Sunday, June 23, 2013
Authenticity in pole (and circus)
When I first started poling over 9 years ago, the art form was pretty attached to its exotic roots. Sheila Kelley wrote about learning to dance in a club and taught moves called "pelvic grind" and "hump." The first hardcore poling video, Pantera's Poletricks 101, had shots of the instructor unabashedly topless. Poles were 50mm and brass where affordable, because that was the standard in gentlemen's clubs. Dancing in shoes was the norm. Pole fitness classes prided themselves on having "real strippers" as instructors. Which made sense, after all--almost any industry wants its instructors to have real world experience in the field, especially full-time professional success. (See also The precarious ties between pole dance and stripping.)
But almost none of the women in those classes were trying to become exotic dancers, so why did we bind ourselves to their rules? Why did we need to use the same poles as they did, when our handymen could have installed any size and finish pole we wanted (back when it was normal for studios to have "homemade" poles, before mass-produced poles for the home became so popular). Why did people like me who trip over their own feet dance in 5 inch heels?
It was never about prepping for the "real world" of exotic dance. Rather, there was a sense of authenticity to the origins of the art form. A tango singer learns to sing in Spanish, even if it's not their first language, to be authentic. They would want ideally to study in Argentina or at least with an Argentinian teacher, in order to absorb the nuances of that authentic style. Likewise, a poler learned the vocabulary of the exotic dancer, and learned from the dancers themselves.
Today we still have a sense of authenticity, but the focus has shifted. Instead of using the clubs as our default concept, we use competitions. We learn on 45mm poles, both spinning and static, because those are the current norms for competitions. We dance barefoot most of the time. Our artistic role models have shifted from the house girl in the club to champions whose names and faces and signature moves we know. We want our instructors to be title holders, and beat down the doors to take workshops from them.
And likewise, most people taking these classes aren't prepping for world-class competition--most don't end up entering even regional competitions. Most pole students today don't aspire to careers as competitive polers any more than students yesterday aspired to careers as lap dancers. (Many want to try out a local comp or showcase, but in this analogy that's more the equivalent of doing an amateur night at the local tittie venue.) But we still have this sense of authenticity. We do things a certain way to conform to an unspoken set of external standards.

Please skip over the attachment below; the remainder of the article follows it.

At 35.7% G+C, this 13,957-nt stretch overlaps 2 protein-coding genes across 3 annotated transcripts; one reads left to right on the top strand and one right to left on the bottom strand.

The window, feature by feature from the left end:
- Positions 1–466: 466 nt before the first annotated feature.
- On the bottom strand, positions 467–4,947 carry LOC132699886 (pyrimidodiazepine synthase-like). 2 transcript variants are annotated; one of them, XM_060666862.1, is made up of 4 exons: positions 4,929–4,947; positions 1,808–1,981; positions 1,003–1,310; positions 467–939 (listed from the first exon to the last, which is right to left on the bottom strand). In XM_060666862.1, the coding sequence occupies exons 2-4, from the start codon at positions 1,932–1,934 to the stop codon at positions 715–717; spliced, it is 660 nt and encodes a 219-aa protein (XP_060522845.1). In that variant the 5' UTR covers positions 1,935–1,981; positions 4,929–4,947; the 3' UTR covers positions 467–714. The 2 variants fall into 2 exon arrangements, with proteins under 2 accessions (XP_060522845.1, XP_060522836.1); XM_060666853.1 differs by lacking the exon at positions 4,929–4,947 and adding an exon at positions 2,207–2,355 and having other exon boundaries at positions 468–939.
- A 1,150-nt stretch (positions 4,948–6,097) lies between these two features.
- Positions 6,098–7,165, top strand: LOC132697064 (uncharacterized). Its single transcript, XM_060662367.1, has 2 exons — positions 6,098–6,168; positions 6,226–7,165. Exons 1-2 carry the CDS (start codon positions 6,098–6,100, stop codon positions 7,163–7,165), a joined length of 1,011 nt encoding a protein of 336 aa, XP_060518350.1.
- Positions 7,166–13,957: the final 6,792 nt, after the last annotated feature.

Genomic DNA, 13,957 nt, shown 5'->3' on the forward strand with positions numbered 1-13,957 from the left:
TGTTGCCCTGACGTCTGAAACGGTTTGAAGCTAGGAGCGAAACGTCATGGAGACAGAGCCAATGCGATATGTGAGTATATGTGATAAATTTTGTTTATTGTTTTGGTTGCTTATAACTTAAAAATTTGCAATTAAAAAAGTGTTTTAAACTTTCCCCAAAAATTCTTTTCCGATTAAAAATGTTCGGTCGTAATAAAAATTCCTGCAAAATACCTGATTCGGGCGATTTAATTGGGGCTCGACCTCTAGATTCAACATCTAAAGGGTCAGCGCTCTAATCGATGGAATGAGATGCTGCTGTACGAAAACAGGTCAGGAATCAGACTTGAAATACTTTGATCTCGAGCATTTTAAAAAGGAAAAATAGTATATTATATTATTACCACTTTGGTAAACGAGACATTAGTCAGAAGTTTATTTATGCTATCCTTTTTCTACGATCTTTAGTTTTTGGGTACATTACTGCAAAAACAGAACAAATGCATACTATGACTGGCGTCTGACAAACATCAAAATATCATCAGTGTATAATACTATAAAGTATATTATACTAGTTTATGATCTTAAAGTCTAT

I don't decry this loyalty to a relatively arbitrary ideal. I think it's good to have some sort of baseline. It helps centralize the art, so we can have things like a shared vocabulary, safety standards, and the mobility to move from one studio, competition, or even country to another and still know generally what to expect. But I want to remind us on an individual level not to over-conform. If you're not prepping for competitions and you know a 50mm works better on your body, by all means buy that and train on it! If you dance better in heels, wear the damn heels!
I find it ironic that years ago we wanted strippers as instructors, and nowadays people look down on strippers as instructors--whether or not they have teaching skills. At the same time, we covet competition winners as instructors--whether or not they have teaching skills. Years ago we imitated moves like let splays and cat pounces--whether or not they suited our tastes and our bodies. Today we imitate moves like Allegras and iron X's--whether or not they suit our tastes and our bodies.
I'm less involved in other aerial arts these days so I can't say as much about their development in recent years, but I can say that when I was a student at Firefly/NYCAA, one of the first instructors was an old Russian man who had lived his life as a flyer in a traveling circus in Eastern Europe. Now that aerial acrobatics has been popularized to the point that hip young instructors are in no short supply and cirque nouveau is the norm, you see more people wanting to train with ex-Cirque du Soleil members and NECCA graduates than old school touring acts. As with pole, this has something to do with supply--there are more skilled polers (doing harder things) from outside the adult industry now, and there are more skilled aerialists (doing harder things) that didn't grow up on a circus train. But there is also a shifted sense of what is considered "the real deal."
If you wanted to be an exotic dancer 10 years ago, you had to get used to 50mm poles and dancing in shoes. If you want to be a competitor today, you have to master both spin and static, aerial and floor. If you don't? You don't have to force yourself. And you don't have to follow the masses to the latest "flavor of the month" move. It's nice to be authentic to the sanctioned standards, but it's most important to be true to yourself.
Image from BarnesandNoble.com